Well, the obvious one is Embassy, draw 5, discard 3. Yeah it draws, but the bigger thing is it let you choose the best 6 of 9 cards so you can green up earlier. Other examples include: Duchess, Storeroom, Oracle (yeah I know it is best as a deck inspection attack and plays more off that), Navigator, Jack (very small part, but it is there with the deck inspection), Survivors, and Catacombs. Basically, right now, I avoid Navigator and Duchess - and of course only get Survivors when Ruins are being handed out; I treat Oracle mostly like a smithy that happens to attack, I treat Embassy and Catacombs pretty much like overpriced smithies, and I'm really unsure as to the usefulness of Storeroom having only made good on it in BM with Ruins out.

I think, but don't have a really great grasp on it, that you might want to get into duchies sooner with these and the non-terminal sifters. When you are already pitching your weak cards, a few more hurt less. I've played around with things like, not taking a gold first before getting a province in BM-Embassy, but I can't say that this helps or hurts yet.


Okay, I don't see oracle as embassy as sifters so much as terminal draw, though obviously both do both. Dark Ages I am largely ignoring because of lack of experience. Jack I view more as a silver-flooder. And Navigator, well there is one for you. It's fine, I mean it's fine, the sifting is pretty decent, but it's not a world-beater or anything. I don't really know that I have much to say here. Oh duchess. Who gets duchess? The sifting tends to help whoever has a higher proportion of non-useful cards in their deck, since it sifts for both of you.

Obviously the combo draw-and-sift ones (embassy, oracle, also vault) tend to have a good bit more longevity than regular draw, which i meant to mention in the article and will put in when I revise.

WanderingWinder

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Re: Big Money
« Reply #10 on: January 10, 2013, 03:12:15 pm »
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Well, cursing in general is nastier than handsize attacks. But for BM vs engine... either the engine gets trashing and a big drawing engine up fast, in which case it's going to be able to overcome the cursing or anything else, or it doesn't. If it doesn't, if it prioritizes draw, BM will win the curse war, and engine will have a pretty bad time sticking together. If it prioritizes cursing, it usually won't have time to get an engine up. Well, the big thing here is that the number of curses are limited, so BM usually at least holds its own in a curse war, and the clogging is much worse for an engine than BM. Now, with the strong trashing and getting the draw up fast, yes engine will win.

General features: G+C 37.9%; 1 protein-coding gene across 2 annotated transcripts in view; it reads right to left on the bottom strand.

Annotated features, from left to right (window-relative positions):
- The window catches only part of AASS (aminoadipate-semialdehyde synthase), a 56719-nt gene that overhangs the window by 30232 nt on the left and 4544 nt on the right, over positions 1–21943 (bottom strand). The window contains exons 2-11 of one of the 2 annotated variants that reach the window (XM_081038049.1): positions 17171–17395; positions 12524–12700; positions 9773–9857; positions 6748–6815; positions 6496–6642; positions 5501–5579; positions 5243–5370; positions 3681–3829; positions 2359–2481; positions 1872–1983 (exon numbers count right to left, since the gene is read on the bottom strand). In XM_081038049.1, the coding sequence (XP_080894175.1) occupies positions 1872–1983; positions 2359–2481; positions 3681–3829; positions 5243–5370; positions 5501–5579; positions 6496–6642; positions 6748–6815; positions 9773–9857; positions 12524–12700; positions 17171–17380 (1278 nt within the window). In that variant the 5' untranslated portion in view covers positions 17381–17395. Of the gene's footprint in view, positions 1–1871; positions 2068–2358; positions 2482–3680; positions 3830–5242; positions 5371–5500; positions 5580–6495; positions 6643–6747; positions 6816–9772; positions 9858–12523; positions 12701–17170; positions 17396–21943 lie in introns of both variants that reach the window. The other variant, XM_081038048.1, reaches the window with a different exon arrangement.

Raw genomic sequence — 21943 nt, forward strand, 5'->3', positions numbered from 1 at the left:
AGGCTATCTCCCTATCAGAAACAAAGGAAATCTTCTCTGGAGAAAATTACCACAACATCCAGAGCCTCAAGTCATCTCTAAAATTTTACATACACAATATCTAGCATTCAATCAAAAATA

I don't agree with this as a general rule. Engines choke on Curses if they can't trash them and they rely solely on +actions and terminal +cards for their drawing. Otherwise, they can overcome this with sifting and non-terminal draw to get the parts together before combining +actions and terminal +cards. Something like a well built SP engine can sustain 5 Curses and a fair amount of green before choking. Also, how do you figure that BM necessarily wins the Curse war? The engine cycles faster earlier and should play any given card more than a BM counterpart. The only way that BM will win the Curse war is if engine ignores cursing altogether (which is definitely a bad move, because prolonging the game is extremely advantageous to the engine) or if BM gets 2+ cursers and gets fair luck with no collisions.

Once BM starts greening, it'll get much more difficult to hit $8 in comparison to a deck that's not bogged down with Curses. It's very hard to end the game on Provinces as BM when there's cursing about.
Sure, sure. Except that BM usually DOES win the cursing battle, often because it gets two curses, but also because it gets them faster, in general. It's a very general rule, with a lot of exceptions, which is part of why I don't mention it at all in the article. But witch, mountebank, sea hag, big money will pick up two quick as it can, and if engine is going to be engine, they can't really do the same - either they are getting components to build engine, or they are building up to curser, but they can't really do both and building is USUALLY hard after-the-fact. Familiar can be a little different, and strong trashing kills this like a bug. Scrying pool can often shrug curses off, but other non-terminal draw generally can't without strong trashing. Young witch is its own interesting thing, but I find it usually promotes money, unless the bane is at least pretty good for an engine. Now, the two cursers against one thing, some of this is made up for by the cycling, but generally, without decent trashing, not all of it; so we are looking at 6-4 for money more often than 4-6, though I grant that 5-5 anyway may be most common, and first player is probably more important than what deck you are on in a lot of cases. Again this is all general, and the gap is really not so big on cursing between BM and engine.